Rags-to-riches story of a Middlesbrough dentist
PUBLISHED: 08:33 06 October 2010 | UPDATED: 17:56 20 February 2013
Jo Haywood is charmed by the toothsome rags-to-riches tale of a pioneering North East dentist
Author Tony Brown obviously likes a project he can really sink his teeth into. Not content with producing a nine-generation family history and writing articles on motor caravanning and canal boating, he has now published a book telling the inspiring story of his grandfathers rise to prominence as a successful North East dentist.
Tom Brown: Victorian Middlesbrough Dentist (12.50, Country Books) is not just the biography of a poor-boy-done-good, its also a fascinating social history of dentistry, charting the clinical changes that brought it out from the backstreets and into the mainstream.
The authors grandfather opened his dental practice in Parliament Road, Middlesbrough, shortly after the First World War and there was a Brown wielding a drill there until 2004, when Tony retired to pursue his writing career.
Tom, his son and grandson worked hard to make the practice a success, but it was an uphill struggle from the start. He was only five years old when he lost his own father.
Thomas, a shepherd, died in October 1884 of tuberculosis, aged just 31, leaving his young family virtually penniless. His mother, Ann, moved them to Berwick-upon-Tweed, where she set up a lodging house, scraping together just 15 shillings a week.
Life changed for Tom in 1895 when an unexpected opportunity presented itself. His younger brother, Willie, left school and was offered two apprenticeships, one in cabinet making and the other in dentistry. He made an appointment with the dentist but then had a change of heart and opted for cabinet making instead.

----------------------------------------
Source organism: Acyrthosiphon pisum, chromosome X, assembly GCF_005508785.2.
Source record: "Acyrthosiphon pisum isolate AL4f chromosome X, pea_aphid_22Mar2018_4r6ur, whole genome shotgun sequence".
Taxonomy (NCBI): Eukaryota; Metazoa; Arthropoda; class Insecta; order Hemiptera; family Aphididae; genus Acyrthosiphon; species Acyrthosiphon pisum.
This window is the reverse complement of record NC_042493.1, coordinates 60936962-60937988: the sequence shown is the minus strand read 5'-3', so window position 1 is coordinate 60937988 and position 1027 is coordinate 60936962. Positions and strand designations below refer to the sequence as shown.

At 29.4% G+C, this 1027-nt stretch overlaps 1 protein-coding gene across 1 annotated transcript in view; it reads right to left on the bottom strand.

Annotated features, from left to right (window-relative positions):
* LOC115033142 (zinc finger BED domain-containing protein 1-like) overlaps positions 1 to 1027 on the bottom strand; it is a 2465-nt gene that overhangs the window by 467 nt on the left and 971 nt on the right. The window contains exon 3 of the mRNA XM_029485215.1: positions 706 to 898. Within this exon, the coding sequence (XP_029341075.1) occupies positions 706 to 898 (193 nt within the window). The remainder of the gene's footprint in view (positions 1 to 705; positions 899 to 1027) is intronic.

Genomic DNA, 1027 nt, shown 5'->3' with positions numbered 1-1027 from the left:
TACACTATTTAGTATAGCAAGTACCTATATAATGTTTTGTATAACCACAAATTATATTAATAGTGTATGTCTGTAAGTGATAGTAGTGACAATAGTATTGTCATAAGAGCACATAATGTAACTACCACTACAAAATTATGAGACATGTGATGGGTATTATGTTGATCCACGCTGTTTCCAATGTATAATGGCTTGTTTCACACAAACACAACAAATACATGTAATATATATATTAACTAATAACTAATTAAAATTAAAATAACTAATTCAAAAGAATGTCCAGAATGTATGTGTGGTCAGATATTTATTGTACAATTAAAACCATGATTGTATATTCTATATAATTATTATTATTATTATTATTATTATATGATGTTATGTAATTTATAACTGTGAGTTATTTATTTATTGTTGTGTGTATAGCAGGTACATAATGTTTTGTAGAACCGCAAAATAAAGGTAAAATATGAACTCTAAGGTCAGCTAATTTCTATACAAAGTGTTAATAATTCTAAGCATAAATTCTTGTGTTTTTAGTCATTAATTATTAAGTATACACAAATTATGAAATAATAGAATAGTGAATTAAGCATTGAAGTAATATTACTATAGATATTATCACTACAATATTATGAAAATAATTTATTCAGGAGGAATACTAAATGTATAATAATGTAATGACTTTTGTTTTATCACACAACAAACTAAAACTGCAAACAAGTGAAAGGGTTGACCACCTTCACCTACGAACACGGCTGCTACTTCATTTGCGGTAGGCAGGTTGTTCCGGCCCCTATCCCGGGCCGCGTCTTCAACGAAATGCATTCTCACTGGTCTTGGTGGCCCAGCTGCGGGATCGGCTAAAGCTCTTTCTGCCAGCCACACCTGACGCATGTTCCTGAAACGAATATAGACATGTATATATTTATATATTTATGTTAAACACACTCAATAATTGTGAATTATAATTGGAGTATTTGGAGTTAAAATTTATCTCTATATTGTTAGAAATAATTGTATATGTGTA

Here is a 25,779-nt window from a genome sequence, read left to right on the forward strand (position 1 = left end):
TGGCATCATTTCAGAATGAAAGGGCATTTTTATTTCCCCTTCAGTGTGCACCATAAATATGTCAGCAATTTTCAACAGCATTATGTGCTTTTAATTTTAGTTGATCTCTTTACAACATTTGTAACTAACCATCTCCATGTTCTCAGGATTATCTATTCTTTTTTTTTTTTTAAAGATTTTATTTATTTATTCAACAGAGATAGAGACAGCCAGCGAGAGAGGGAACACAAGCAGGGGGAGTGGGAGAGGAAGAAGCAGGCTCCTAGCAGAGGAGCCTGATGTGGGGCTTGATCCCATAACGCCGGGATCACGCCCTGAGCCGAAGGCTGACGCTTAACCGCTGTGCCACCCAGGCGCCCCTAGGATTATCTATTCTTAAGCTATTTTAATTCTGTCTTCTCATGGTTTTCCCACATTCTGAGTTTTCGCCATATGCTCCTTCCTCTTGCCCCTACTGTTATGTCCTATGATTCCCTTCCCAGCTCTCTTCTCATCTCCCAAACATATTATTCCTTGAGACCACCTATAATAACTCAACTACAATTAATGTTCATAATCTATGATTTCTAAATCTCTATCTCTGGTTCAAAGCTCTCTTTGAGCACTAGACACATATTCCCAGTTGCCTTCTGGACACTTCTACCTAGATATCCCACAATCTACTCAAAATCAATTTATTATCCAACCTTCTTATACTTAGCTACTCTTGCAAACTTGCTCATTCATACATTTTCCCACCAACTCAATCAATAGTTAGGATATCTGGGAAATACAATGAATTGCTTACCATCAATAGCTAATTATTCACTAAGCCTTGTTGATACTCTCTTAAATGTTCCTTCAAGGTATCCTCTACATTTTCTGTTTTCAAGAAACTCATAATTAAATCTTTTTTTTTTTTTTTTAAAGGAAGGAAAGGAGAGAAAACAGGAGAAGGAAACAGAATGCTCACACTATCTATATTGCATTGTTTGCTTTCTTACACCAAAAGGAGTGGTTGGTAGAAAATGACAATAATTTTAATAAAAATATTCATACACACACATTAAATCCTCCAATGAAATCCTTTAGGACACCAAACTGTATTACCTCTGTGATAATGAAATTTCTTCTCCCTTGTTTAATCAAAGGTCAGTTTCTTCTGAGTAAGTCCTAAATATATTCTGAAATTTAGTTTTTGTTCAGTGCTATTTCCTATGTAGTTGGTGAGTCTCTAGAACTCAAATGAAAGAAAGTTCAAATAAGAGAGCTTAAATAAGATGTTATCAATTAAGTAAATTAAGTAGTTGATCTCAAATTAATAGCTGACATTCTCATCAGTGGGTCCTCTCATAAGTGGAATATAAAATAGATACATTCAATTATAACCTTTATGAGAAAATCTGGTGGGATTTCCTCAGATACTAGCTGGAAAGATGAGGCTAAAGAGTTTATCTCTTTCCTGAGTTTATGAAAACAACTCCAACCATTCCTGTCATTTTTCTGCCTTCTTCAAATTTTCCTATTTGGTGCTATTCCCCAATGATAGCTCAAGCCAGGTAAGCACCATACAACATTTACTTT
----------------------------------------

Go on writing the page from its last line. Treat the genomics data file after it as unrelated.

Tom, then 16, decided to take the road his brother had declined to travel and grabbed the chance to become a dentist with admirable foresight. After completing his apprenticeship, he went on to develop his own trademark techniques, striving to make dentistry as painless as possible and the results longer lasting.
His son, Tom Junior, still had two or three of his fathers personally made, fully intact gold crowns at the time of his death in 1993, said Tony. These crowns must predate Tom Seniors retirement in 1940, giving a survival time of 55 to 60 years, which is quite extraordinary and is a tribute to both his dental and gold-crafting skills.
Tom worked such long, arduous hours that it wasnt until his retirement in 1940 that his grandson, Tony, really got to know him. He enjoyed sharing his passion for both dentistry and photography, but by then his legendary patience and affability were often dulled by painful angina.
Sometimes he would sit in his high-backed, winged chair, always correctly dressed in a dark grey suit with a waistcoat and polished black shoes with his right hand across his chest, inside his jacket, said Tony. It wasnt until later that it was explained to me that this was because of pain from his heart.
His kindly disposition remained intact, however, right up until his death in August 1954.
Tom took to keeping a budgie for company, Tony explained. After a few months, a new budgie would learn to pick at the cotton holding on his waistcoat buttons. Eventually the button would fall off and a good example of
his gentle nature is that he would give strict instructions to whoever was
sewing it back on that it must be done with the minimum of thread so that it wasnt too difficult for the bird to peck off again.